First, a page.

There are potential positives and negatives for both plan and participant interests, therefore it is best determined on a case-specific basis, but most typically it benefits the plan to cash out low account balances. This is because if assets remain in the plan, the plan fiduciaries remain responsible for all prudence requirements including distributions to terminated participants. So, small account balances can be an inconvenience to the plan and fiduciaries.

Participant Corner

RETIREMENT PLAN CHECK-UP

PUBLISHED AUGUST 20187
This quarter’s employee memo encourages employees to conduct a regular examination of their retirement plan to determine whether any changes need to be made.
Share the attached retirement check-up memo with your employees.

It’s important for you and your participants to conduct regular check-ups on your retirement plan to make sure you are on track to reach your retirement goals. Below are a few questions to ask yourself, at least annually, to see if (and how) they affect your retirement planning.

1) Review the Past Year

Did you receive a raise or inheritance?
If yes, consider increasing your retirement contributions.

Did you get married or divorced?
If yes, you may need to update your retirement account beneficiaries.

Are you contributing the maximum allowed by the IRS?
In 2018 you can contribute up to $18,500, or $24,500 if you’re age 50 or older (401k plans).

Did you change jobs and still have retirement money with your previous employer?
You may be able to consolidate your assets with your current plan (contact retirement plan advising team member Shelby Gatewood with Cable Hill Partners for more details).

2) Set a Goal

What do you want your retirement to look like? Do you want to travel? Will retirement be an opportunity to turn a hobby into a part-time business? Will you enjoy simple or extravagant entertainment?
Take time to map out your specific goals for retirement. Participants that set a retirement goal today, felt more confident about having a financially independent retirement down the road.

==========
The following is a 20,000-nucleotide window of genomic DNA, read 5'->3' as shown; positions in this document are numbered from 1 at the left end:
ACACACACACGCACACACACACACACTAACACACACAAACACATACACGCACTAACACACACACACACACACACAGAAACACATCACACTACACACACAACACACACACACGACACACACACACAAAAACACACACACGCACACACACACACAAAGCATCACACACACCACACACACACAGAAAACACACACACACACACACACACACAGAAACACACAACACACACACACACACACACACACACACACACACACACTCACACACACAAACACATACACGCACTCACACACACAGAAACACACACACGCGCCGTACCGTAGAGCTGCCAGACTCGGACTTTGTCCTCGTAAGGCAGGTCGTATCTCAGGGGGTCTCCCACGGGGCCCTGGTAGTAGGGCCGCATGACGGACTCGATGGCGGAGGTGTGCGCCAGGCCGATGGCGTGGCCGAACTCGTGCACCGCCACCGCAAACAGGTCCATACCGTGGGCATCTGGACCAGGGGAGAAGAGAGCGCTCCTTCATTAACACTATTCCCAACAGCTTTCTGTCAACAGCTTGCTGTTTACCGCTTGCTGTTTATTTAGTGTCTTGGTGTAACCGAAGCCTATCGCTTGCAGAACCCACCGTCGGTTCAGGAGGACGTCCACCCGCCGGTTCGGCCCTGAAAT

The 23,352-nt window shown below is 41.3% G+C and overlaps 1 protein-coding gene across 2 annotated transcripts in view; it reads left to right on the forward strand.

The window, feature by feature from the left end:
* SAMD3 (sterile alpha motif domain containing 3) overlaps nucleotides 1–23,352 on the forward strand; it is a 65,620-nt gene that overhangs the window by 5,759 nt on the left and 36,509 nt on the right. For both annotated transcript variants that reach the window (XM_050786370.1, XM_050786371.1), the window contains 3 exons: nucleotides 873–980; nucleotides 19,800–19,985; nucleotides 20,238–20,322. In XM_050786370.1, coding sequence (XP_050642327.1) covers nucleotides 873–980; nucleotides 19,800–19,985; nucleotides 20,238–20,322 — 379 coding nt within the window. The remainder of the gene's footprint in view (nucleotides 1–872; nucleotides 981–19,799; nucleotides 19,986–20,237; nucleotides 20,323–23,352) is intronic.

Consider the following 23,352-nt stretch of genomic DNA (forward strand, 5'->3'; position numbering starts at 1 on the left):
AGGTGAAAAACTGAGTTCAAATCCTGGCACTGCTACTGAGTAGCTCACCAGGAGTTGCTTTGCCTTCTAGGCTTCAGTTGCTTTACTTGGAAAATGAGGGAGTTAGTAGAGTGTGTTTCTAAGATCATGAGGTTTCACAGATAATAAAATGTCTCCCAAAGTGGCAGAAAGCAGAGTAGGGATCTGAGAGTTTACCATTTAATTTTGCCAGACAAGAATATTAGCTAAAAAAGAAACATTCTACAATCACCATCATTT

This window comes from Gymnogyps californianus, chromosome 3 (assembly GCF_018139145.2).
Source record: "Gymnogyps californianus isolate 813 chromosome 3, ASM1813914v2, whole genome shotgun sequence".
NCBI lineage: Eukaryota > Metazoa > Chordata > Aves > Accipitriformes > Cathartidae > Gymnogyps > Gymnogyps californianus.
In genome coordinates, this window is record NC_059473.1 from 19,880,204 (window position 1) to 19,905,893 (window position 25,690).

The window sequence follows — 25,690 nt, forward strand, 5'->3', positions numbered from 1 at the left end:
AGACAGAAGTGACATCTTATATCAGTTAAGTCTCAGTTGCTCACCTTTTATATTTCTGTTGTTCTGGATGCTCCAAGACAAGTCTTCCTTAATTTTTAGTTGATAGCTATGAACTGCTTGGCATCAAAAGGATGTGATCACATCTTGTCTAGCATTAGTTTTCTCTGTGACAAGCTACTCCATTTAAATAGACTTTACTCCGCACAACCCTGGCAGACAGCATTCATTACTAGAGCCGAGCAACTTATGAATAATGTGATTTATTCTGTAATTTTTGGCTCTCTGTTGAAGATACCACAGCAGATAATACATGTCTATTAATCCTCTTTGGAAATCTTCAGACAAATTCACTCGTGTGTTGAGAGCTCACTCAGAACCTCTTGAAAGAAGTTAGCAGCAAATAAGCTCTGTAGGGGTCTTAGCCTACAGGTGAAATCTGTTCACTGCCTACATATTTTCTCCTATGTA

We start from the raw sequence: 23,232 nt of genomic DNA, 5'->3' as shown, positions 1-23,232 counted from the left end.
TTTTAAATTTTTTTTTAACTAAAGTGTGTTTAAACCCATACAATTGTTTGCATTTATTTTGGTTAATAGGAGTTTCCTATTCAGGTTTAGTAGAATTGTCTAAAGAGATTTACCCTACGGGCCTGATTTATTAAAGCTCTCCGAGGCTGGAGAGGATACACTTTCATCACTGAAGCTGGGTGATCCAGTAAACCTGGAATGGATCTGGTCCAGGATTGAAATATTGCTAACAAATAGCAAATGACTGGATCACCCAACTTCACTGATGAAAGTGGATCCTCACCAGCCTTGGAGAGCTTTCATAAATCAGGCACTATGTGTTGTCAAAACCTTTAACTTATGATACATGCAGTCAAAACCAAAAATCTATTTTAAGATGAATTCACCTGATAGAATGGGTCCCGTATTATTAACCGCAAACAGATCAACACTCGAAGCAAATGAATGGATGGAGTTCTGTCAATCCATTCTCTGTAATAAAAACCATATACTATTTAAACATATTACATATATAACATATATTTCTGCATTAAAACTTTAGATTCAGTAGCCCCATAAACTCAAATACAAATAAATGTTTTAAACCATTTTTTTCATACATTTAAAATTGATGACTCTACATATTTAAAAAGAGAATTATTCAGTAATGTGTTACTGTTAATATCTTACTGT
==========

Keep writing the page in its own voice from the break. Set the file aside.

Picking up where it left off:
3) Gauge Your Risk Tolerance

Understanding how comfortable you are with investment risk can help you determine what kind of allocation strategy makes the most sense for you. Remember, over time, and as your life changes, so will your risk tolerance.
Using asset allocation as part of your investment strategy neither assures nor guarantees better performance and cannot protect against loss of principal due to changing market conditions.

4) Ask for Help

If you have questions about your retirement plan or are unsure of how to go about saving for retirement, ask for help. Your Cable Hill Partners Retirement Plan Advising Team can help you evaluate your progress with your retirement goals, determine how much you should be saving and help you decide which investment choices may be suitable for you.
This email address is being protected from spambots. You need JavaScript enabled to view it. / (p) (503) 765-1223

Staying Cool With Cable Hill Partners

"IT’S A SURE SIGN OF SUMMER IF THE CHAIR GETS UP WHEN YOU DO."
—WALTER WINCHELL
We asked each member of the retirement team how they’re staying cool this summer:
Jeff Gates, CFP®, MBA – Lead Advisor

Jeff Gates, CFP®, MBA – Lead Advisor

(p) 503.765.1242 / This email address is being protected from spambots. You need JavaScript enabled to view it.
Jeff has been staying cool by working on home improvement projects indoors. He also ventured to Michigan for a large family reunion earlier this summer and got a taste of what true humidity feels like.
Shelby Gatewood, CRPS® – Service Advisor

Shelby Gatewood, CRPS® – Service Advisor